Is it Time for a Licence to Practise Product Management?

This article was first published on https://www.mindtheproduct.com/ on August 14, 2018

I recently came across a piece by Mike Monteiro, co-founder and design director of Mule Design, titled Design’s Lost Generation, in which he makes the case that designers should require a licence to do their job.

Mike got me thinking; should product managers also require a licence do their job? After all, we’re a sizeable professional community and having a product management certification or licence in place would ensure that all product managers comply with the same standards.

But is it even possible to standardise product management, and in any case would this be desirable?

The Case For Licensing and Certification

I started my working life as a corporate lawyer in The Netherlands, so I had to obtain a professional licence to do this job. Looking back on both my legal and my product management careers, and studying common product management challenges, I can see there are a number of reasons in favour of licensing and certification:

  • Seal of Approval — Your company’s product is likely to be in good hands if it’s being managed by a licensed product manager.
  • Recruiting Product Managers — You only recruit product managers with a licence and the appropriate certification.
  • Quality Control — Increased consistency of quality and professionalism among product managers, since they’ve all studied the same content and standards.
  • Increased Accountability — If product managers act unethically, their licences can be revoked.
  • Broader Understanding and Recognition of What Product Managers do — Similar to government and industry bodies, if there were a single product management licence or code of conduct, it would help gain a wider understanding of the product manager role.
  • Ruling out Unethical Products and Behaviours — By codifying an agreed list of behaviours and standards that all product managers are expected to comply with. This can be outlined further in the right level of product management certification.
  • Keeping on top of Latest Trends, Approaches and Standards — A product manager could only have their licence renewed after obtaining relevant professional certificates or demonstrating compliance with set standards.

So I can see where people like Mike Monteiro are coming from; licensing would keep the (ethical) quality of products high and eradicate unethical products or behaviours. Professional certificates could be used as a way to continuously educate product managers about professional and ethical standards.

Why I’m not Convinced

However, from my experience as both a lawyer and a product manager, I believe that licensing isn’t the Holy Grail for either product managers or the companies they work for. This is why:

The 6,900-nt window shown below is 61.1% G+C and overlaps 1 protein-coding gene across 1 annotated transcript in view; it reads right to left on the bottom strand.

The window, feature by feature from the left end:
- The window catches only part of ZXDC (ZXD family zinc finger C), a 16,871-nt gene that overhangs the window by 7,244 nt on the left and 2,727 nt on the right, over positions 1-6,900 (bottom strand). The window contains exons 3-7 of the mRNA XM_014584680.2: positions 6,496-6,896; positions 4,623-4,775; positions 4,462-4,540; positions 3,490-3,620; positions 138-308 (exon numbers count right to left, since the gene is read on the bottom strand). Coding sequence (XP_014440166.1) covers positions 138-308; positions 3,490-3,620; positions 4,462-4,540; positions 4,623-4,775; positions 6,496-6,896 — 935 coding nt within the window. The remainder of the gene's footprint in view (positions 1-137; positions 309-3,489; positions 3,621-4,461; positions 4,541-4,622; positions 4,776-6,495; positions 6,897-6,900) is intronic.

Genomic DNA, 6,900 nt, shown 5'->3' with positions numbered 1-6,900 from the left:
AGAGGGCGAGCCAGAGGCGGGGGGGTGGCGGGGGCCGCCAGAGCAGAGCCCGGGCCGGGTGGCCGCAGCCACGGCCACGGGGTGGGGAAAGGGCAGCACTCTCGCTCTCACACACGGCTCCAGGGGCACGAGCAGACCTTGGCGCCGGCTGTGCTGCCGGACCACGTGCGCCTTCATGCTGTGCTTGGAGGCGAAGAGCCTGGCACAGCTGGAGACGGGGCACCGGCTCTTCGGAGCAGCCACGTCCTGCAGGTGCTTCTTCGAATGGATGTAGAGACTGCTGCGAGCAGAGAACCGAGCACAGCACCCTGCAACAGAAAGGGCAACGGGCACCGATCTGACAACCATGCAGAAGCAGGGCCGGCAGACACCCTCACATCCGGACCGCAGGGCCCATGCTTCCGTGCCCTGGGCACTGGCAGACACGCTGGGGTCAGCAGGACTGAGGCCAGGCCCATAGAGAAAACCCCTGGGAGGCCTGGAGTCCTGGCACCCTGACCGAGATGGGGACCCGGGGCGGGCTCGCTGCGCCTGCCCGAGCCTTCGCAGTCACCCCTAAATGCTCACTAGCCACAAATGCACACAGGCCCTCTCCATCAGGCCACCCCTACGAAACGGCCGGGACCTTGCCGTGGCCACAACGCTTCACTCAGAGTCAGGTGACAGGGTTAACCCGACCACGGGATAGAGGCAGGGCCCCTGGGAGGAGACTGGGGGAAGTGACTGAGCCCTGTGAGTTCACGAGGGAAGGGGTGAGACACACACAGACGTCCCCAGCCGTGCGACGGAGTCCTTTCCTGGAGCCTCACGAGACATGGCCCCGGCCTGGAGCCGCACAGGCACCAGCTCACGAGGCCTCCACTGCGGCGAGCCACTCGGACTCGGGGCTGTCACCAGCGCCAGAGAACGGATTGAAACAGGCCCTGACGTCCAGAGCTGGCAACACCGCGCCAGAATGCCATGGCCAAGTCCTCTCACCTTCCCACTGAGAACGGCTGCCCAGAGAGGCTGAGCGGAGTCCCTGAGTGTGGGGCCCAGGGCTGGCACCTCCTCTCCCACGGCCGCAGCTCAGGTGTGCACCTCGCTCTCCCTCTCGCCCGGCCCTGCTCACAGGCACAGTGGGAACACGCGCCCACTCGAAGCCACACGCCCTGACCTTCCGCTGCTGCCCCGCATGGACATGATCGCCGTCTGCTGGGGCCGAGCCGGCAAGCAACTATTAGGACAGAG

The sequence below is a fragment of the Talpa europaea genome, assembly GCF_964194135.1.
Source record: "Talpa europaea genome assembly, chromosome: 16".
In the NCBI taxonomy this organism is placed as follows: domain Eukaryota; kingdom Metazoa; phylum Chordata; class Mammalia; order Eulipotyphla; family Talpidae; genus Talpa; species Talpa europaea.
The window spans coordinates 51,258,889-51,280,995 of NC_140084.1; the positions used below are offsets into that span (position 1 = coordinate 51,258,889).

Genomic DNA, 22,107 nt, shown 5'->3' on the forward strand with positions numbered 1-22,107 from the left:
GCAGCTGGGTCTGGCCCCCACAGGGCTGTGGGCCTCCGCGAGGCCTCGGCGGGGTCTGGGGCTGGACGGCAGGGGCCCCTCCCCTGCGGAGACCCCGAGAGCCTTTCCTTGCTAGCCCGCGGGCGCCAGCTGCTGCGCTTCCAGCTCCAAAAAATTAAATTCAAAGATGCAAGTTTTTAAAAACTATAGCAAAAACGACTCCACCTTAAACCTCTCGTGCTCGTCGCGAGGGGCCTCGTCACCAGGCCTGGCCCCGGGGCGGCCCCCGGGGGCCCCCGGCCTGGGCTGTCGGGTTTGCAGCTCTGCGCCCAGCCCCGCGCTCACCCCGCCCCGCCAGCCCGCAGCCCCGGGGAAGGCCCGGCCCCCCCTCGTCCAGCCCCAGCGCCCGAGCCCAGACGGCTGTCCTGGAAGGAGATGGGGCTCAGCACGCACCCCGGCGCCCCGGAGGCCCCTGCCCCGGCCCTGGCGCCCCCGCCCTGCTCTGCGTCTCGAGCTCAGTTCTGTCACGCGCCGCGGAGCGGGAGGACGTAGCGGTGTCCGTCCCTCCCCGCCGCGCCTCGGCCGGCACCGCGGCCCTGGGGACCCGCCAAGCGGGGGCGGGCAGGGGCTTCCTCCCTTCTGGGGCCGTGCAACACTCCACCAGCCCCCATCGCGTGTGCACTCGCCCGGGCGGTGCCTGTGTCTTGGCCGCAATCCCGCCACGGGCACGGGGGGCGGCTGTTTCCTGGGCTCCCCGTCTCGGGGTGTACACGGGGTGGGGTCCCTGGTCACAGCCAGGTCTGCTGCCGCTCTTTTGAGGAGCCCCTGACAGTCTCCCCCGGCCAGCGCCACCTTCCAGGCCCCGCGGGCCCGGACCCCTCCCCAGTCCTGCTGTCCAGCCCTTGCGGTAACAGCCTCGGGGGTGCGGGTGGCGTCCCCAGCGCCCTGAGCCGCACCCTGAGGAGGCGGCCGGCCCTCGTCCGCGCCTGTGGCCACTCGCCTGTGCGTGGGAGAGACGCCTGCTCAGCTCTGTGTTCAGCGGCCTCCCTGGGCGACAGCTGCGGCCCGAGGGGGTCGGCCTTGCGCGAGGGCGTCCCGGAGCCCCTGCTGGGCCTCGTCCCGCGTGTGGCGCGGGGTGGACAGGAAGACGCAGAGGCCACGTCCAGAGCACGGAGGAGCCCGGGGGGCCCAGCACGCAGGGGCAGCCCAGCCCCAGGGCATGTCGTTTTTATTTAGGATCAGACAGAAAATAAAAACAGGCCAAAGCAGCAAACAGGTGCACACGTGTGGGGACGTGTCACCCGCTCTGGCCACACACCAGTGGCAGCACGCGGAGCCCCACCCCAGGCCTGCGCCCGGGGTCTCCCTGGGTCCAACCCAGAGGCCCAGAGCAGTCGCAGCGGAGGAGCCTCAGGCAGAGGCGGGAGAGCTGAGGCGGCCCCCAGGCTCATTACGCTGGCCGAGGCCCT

• Product management isn’t yet a standardised discipline — The legal profession is well established, and deeply rooted in legal systems that are centuries old. There are serious consequences for people who don’t abide by the law. In contrast, the craft of product management is still developing. There isn’t a set way to practise product management, and it’s much more about a mindset.
  • Killing off creativity and diversity — By certifying and licensing we would create a significant barrier to entry into product management. One of the things I love is the diversity of background of most product managers. These different prior experiences add distinct flavours to someone’s approach to building and managing products.
  • No bulletproof safeguard — Even if we were to go down the route of licensing and certification, we shouldn’t be under the illusion that unethical products would automatically be a thing of the past. There are plenty of questionable lawyers with shady practices out there!

In short, I don’t believe that a licence and certificate based on set standards or requirements for all product managers is desirable, or even viable, at this stage.

Instead, I suggest we look at two alternative steps that will help us move towards solving the problems that licensing looks to address: a manifesto and certification.

What can be Done Instead — Manifesto and Certification

Similar to the original Agile Manifesto, I’d love for a group of product management thought leaders to get together and devise a “Product Management Manifesto” which stipulates the basic standards that we should adhere to.

While not being as “strict” as a universal product management licence, the manifesto and the principles it contains would heavily influence a product manager’s day-to-day approach and decision making.

One way to treat such a manifesto as a living and actionable document is by creating certificates which enable Product Managers to continuously learn about the core principles stipulated in the manifesto. There could, for instance, be certificates that cover “appropriate usage of customer data” or “continuous iteration”.